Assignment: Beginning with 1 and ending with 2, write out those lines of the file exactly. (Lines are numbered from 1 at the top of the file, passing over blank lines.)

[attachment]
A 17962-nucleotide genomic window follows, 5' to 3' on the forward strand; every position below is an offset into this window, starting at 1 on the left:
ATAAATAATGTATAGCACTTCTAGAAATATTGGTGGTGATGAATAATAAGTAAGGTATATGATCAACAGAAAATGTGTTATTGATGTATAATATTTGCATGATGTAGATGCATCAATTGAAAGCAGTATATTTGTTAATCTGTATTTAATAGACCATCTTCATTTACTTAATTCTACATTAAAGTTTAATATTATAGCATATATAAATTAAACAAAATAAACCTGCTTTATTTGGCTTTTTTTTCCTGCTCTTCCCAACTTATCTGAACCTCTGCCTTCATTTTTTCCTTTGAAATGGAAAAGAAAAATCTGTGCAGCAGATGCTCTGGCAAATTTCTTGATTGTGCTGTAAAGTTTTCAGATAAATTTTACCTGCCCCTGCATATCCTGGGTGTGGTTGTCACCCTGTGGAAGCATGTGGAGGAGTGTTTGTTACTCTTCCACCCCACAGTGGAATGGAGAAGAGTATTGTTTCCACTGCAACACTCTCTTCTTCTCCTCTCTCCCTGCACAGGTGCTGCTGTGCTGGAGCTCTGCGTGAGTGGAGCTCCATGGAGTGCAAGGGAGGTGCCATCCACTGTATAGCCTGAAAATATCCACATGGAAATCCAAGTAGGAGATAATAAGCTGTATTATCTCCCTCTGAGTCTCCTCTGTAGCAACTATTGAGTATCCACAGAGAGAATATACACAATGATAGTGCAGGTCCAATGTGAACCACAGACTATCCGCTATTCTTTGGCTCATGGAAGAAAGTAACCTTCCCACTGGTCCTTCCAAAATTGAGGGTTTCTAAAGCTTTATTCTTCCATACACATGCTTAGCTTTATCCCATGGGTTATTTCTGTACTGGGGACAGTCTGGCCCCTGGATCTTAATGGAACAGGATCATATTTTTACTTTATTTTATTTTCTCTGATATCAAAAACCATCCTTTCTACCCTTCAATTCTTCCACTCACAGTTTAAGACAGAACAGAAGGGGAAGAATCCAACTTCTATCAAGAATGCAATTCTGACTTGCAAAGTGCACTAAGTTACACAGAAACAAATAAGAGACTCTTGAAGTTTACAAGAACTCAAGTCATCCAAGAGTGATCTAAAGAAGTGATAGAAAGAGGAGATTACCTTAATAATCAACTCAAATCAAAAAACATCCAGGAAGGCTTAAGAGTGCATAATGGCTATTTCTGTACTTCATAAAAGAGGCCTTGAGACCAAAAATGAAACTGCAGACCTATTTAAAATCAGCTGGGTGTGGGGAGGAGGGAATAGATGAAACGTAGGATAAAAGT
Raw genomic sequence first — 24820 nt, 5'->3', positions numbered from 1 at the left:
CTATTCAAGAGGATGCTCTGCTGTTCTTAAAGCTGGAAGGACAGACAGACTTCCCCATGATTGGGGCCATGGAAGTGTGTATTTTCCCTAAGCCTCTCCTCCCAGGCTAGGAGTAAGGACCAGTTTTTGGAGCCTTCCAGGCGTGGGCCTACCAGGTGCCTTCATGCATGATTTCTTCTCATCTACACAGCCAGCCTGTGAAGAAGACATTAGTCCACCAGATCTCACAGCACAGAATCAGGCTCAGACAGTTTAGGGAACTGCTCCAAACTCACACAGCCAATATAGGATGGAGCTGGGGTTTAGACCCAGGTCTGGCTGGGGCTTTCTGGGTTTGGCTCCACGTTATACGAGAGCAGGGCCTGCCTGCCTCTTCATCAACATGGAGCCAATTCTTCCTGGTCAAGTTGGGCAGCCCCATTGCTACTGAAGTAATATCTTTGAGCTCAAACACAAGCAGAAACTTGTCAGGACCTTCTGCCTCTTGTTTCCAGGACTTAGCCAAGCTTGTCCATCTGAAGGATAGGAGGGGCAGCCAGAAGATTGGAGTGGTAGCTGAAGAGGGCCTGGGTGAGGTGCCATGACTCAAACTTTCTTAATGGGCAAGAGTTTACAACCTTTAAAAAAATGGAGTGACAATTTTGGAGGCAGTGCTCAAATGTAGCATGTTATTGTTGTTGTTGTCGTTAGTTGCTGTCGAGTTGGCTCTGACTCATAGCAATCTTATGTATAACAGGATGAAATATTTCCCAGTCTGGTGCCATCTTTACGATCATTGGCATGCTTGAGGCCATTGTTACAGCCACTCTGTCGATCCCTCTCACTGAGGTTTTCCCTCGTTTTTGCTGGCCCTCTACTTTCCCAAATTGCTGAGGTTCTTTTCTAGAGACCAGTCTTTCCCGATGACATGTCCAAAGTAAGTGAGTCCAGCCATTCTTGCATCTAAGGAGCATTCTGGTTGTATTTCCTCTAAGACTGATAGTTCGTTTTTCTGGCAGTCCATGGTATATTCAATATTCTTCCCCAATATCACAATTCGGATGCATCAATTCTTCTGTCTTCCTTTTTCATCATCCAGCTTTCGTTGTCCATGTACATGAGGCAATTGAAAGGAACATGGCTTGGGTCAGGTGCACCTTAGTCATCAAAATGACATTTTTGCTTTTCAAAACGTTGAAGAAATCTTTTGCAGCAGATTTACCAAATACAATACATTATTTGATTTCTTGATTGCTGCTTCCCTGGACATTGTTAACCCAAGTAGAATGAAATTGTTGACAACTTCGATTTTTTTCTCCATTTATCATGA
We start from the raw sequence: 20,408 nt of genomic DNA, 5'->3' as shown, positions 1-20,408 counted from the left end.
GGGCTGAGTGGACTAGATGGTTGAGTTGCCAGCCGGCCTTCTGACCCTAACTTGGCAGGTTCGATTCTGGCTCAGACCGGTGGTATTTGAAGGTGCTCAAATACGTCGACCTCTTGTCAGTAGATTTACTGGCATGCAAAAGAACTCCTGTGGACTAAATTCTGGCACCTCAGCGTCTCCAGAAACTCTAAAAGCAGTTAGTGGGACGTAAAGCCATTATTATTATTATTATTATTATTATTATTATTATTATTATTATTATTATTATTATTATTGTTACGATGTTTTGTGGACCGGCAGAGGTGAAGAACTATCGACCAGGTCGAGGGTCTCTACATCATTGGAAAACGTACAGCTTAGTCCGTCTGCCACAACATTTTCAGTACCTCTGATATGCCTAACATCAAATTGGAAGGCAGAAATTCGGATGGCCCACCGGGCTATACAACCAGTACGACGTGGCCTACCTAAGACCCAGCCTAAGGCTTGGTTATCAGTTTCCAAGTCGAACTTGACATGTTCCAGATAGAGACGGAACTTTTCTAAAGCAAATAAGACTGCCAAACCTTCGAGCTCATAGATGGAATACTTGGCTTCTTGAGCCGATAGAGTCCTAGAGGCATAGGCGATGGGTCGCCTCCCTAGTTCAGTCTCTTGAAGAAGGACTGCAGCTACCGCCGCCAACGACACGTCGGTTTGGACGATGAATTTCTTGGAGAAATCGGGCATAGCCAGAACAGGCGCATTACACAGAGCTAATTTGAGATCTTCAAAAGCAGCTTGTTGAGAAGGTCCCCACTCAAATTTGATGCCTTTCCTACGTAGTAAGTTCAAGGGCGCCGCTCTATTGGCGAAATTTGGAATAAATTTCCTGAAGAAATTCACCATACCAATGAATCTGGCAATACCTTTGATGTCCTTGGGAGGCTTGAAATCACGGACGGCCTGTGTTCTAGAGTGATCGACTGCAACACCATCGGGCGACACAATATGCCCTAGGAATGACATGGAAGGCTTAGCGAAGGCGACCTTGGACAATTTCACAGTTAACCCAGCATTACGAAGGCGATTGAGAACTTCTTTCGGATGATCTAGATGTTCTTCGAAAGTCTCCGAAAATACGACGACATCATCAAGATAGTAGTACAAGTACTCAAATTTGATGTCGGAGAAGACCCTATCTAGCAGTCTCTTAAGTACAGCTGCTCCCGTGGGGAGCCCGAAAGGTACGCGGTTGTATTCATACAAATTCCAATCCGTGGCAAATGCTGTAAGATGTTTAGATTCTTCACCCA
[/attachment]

A 17962-nucleotide genomic window follows, 5' to 3' on the forward strand; every position below is an offset into this window, starting at 1 on the left:
ATAAATAATGTATAGCACTTCTAGAAATATTGGTGGTGATGAATAATAAGTAAGGTATATGATCAACAGAAAATGTGTTATTGATGTATAATATTTGCATGATGTAGATGCATCAATTGAAAGCAGTATATTTGTTAATCTGTATTTAATAGACCATCTTCATTTACTTAATTCTACATTAAAGTTTAATATTATAGCATATATAAATTAAACAAAATAAACCTGCTTTATTTGGCTTTTTTTTCCTGCTCTTCCCAACTTATCTGAACCTCTGCCTTCATTTTTTCCTTTGAAATGGAAAAGAAAAATCTGTGCAGCAGATGCTCTGGCAAATTTCTTGATTGTGCTGTAAAGTTTTCAGATAAATTTTACCTGCCCCTGCATATCCTGGGTGTGGTTGTCACCCTGTGGAAGCATGTGGAGGAGTGTTTGTTACTCTTCCACCCCACAGTGGAATGGAGAAGAGTATTGTTTCCACTGCAACACTCTCTTCTTCTCCTCTCTCCCTGCACAGGTGCTGCTGTGCTGGAGCTCTGCGTGAGTGGAGCTCCATGGAGTGCAAGGGAGGTGCCATCCACTGTATAGCCTGAAAATATCCACATGGAAATCCAAGTAGGAGATAATAAGCTGTATTATCTCCCTCTGAGTCTCCTCTGTAGCAACTATTGAGTATCCACAGAGAGAATATACACAATGATAGTGCAGGTCCAATGTGAACCACAGACTATCCGCTATTCTTTGGCTCATGGAAGAAAGTAACCTTCCCACTGGTCCTTCCAAAATTGAGGGTTTCTAAAGCTTTATTCTTCCATACACATGCTTAGCTTTATCCCATGGGTTATTTCTGTACTGGGGACAGTCTGGCCCCTGGATCTTAATGGAACAGGATCATATTTTTACTTTATTTTATTTTCTCTGATATCAAAAACCATCCTTTCTACCCTTCAATTCTTCCACTCACAGTTTAAGACAGAACAGAAGGGGAAGAATCCAACTTCTATCAAGAATGCAATTCTGACTTGCAAAGTGCACTAAGTTACACAGAAACAAATAAGAGACTCTTGAAGTTTACAAGAACTCAAGTCATCCAAGAGTGATCTAAAGAAGTGATAGAAAGAGGAGATTACCTTAATAATCAACTCAAATCAAAAAACATCCAGGAAGGCTTAAGAGTGCATAATGGCTATTTCTGTACTTCATAAAAGAGGCCTTGAGACCAAAAATGAAACTGCAGACCTATTTAAAATCAGCTGGGTGTGGGGAGGAGGGAATAGATGAAACGTAGGATAAAAGT